25. Anonymous said:

    I don’t read that genre, so the only thing I can comment on is that the dress looks more like a big tube sock.

  26. Anonymous said:

    This morning I discovered an author’s online account of his road to publication. Shortly before release, his editor calls to tell him that B&N, Borders, and other chains “hated the cover art” of his debut book, which meant they were ordering fewer books, which meant a lower than anticipated first print run.

    Unfortunately, this is the last entry in the journal, so I don’t know how it worked out. But what scary news for an already stressed first-timer to get just before launch. You just know it translates to one or two (or zero)books in the store, spine out instead of cover out, never to be hand-sold.


  27. Anonymous said:

    I forgot to comment on the cover. The original cover seems more fitting for Bachelorette #1, with the hens competing for the stag. The second cover works better with the blurb’s description of the book. Going with blue is a good choice to make it stand out in a sea of pink.


  28. Anonymous said:

    I saw two problems with number one. First, the comment ‘the dating game was never this much fun’ appears to be coming from the man’s perspective. Meaning, that he is getting a thril from being chased my three women. Ugh. Why would I want to read about that kind of man?

    Second, My first impression was of a man standing alone on a cake. The white dresses of the women made them fade into the icing. I saw them as ribbons or some such. If I step back a bit more, he looks like a single, large candle on a white cake.

    I like the picture of the second, it gives a better representation of what the story is about. However, it would be better if it were centered. As is, it feels lop-sided.


  29. bonniers said:

    The first cover doesn’t appeal, that’s for sure.

    But the second one isn’t any better. I would have guessed it to be a shopping-for-my-wedding book and never bothered to look at the blurb, which sounds interesting.

    I do read chicklit, but I’m tired of the shop-shop-shop mentality displayed by far too many stories…

  30. Anonymous said:

    Not a fan of either, actually. The asymmetry of the final design really bugs me, as does the weirdly sloping title. Also, the stylisic illustration and color choice practically scream “vacuous chick lit.” YMMV, of course.


    Perhaps in person it presents differently. I’m just glad I’m not in the cover design business.

  31. Anonymous said:

    Not a fan of either, actually. The asymmetry of the final design really bugs me, as does the weirdly sloping title. Also, the stylisic illustration and color choice practically scream “vacuous chick lit.” YMMV, of course.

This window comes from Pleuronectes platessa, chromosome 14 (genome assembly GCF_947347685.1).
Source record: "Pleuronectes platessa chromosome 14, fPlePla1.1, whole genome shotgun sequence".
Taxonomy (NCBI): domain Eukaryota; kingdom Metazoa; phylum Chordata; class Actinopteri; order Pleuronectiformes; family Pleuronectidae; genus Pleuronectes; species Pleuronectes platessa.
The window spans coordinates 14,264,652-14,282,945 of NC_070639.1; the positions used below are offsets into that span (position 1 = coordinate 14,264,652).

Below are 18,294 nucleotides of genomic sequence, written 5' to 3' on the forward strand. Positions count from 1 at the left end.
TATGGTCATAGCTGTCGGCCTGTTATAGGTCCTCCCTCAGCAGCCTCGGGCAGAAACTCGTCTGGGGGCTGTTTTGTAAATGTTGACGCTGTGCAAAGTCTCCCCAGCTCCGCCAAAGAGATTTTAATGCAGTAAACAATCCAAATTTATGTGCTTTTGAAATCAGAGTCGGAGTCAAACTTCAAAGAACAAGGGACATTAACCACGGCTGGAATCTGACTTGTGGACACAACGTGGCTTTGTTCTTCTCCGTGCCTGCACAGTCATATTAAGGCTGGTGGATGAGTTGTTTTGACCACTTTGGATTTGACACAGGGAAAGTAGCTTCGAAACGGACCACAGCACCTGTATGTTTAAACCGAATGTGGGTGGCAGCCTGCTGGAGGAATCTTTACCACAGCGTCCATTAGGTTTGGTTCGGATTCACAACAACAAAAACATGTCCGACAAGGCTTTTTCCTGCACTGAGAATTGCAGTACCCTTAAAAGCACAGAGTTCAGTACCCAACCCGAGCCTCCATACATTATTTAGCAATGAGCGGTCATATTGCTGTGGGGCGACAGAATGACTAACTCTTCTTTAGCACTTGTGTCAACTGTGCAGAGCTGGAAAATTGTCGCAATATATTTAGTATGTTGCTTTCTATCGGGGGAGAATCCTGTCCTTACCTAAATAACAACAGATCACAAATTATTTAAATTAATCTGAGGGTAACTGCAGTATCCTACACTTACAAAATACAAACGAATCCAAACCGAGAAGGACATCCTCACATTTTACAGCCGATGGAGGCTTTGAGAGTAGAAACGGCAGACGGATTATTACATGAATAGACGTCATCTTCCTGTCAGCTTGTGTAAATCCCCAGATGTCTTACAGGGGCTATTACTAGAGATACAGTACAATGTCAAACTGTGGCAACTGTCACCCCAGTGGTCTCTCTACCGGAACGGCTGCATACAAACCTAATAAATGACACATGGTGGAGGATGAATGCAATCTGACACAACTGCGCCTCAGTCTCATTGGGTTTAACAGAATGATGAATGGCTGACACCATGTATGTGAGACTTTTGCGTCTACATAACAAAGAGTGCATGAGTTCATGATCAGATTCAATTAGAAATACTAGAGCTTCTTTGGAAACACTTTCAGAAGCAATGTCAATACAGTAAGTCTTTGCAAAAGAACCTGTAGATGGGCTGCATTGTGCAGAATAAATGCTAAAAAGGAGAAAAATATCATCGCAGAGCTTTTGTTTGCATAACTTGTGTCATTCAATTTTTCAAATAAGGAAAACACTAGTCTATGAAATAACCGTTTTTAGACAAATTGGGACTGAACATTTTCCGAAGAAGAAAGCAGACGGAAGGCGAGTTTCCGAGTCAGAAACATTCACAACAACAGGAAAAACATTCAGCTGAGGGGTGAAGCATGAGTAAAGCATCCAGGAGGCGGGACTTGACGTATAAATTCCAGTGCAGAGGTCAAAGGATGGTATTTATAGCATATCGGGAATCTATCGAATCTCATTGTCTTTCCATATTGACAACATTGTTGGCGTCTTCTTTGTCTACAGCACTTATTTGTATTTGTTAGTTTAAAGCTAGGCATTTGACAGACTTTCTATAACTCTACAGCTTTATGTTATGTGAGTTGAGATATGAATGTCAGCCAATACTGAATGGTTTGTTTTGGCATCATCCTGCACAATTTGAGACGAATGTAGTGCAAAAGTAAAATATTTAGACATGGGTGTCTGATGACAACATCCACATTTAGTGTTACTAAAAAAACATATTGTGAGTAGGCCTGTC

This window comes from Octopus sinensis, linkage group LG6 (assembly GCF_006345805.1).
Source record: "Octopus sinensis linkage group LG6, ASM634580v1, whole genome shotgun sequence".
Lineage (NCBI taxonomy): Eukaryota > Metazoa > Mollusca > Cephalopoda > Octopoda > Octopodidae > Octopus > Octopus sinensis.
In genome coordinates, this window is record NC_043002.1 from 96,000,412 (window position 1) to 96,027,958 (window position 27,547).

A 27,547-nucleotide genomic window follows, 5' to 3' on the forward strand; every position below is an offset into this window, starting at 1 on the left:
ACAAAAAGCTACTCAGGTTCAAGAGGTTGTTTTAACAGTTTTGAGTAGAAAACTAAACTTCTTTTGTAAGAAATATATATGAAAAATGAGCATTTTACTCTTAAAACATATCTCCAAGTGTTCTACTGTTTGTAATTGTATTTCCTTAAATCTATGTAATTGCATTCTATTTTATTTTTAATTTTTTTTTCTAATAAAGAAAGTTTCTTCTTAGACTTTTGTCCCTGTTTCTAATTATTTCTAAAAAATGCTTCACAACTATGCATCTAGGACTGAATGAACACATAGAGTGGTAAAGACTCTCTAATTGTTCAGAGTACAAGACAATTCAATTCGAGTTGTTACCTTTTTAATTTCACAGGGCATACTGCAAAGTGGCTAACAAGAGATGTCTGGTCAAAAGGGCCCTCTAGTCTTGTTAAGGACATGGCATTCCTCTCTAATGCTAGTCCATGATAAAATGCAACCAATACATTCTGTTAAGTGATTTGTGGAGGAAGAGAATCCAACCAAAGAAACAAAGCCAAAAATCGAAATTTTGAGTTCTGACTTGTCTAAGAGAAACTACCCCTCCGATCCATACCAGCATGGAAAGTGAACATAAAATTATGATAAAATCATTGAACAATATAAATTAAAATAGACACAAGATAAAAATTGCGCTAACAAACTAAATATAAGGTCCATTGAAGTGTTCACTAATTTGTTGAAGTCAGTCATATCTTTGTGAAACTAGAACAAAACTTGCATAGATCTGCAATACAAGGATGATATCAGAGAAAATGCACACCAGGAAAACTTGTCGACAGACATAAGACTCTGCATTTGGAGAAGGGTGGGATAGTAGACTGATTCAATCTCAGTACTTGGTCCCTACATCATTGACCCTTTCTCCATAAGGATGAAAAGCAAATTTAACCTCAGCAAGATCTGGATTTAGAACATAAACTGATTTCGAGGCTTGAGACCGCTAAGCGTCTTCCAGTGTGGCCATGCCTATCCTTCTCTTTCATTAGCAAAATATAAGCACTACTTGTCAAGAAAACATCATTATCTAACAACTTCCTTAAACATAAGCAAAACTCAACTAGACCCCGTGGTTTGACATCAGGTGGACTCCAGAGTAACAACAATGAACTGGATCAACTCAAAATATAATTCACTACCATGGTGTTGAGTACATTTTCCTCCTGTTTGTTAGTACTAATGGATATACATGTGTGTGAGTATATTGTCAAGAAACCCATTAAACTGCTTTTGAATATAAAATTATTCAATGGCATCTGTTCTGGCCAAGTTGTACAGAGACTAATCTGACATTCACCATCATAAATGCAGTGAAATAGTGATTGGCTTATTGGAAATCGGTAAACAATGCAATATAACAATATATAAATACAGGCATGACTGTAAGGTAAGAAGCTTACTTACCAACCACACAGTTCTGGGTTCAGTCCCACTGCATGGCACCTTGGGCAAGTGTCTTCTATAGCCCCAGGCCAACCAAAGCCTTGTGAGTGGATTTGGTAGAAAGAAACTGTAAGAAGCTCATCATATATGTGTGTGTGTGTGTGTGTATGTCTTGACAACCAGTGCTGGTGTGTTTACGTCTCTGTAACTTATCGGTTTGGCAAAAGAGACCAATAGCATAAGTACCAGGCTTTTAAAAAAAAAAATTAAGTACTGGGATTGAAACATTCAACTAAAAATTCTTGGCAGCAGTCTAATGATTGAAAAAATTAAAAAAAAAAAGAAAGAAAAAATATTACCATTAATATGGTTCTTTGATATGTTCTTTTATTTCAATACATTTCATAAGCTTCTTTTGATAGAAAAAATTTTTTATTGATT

Perhaps in person it presents differently. I’m just glad I’m not in the cover design business.

  32. Beth said:

    Covers are not meant to accurately represent events in the book. Their purpose is to grab the browser’s eye. Period.

    Don’t publishers have any idea how disgruntled readers get when the cover art is inaccurate? I can’t tell you the number of uncharitable thoughts I’ve had about publishers who don’t bother to have the artist read the book before commissioning the artwork. If publishers believe that covers aren’t meant to be representational of some character or event in the story, then they’re living in a hopeless bubble. Readers don’t like it when cover art gets it wrong.

    As to the covers you displayed, the second one is far better, though they both have an unappealing 1950s look to me. But I’m the wrong audience anyway.

  33. Dwight The Troubled Teen said:

    Stuart said…

    …the first cover puts the man on a pedestal.

    Cece Stuart said…

    …too much like man-worship

    Dwight says…

    Badda-boom, badda-bing! Bulls-eye!

    How demeaning it must be to women to be asked to think of men as anything other than pets to obtain, or buffoons to cut loose.

    Yes, yes. Life in the age of The Lifetime Network. Ain’t it grand?

  34. 2readornot said:

    Wow…now we know why covers are such a big deal — glad I’m not the one with my head on the chopping block.

  35. Anonymous said:

    I think the man should be bursting out of the cake, scantily-clad, with the 3 women cheering.
    That’s a book I would want to read! 😀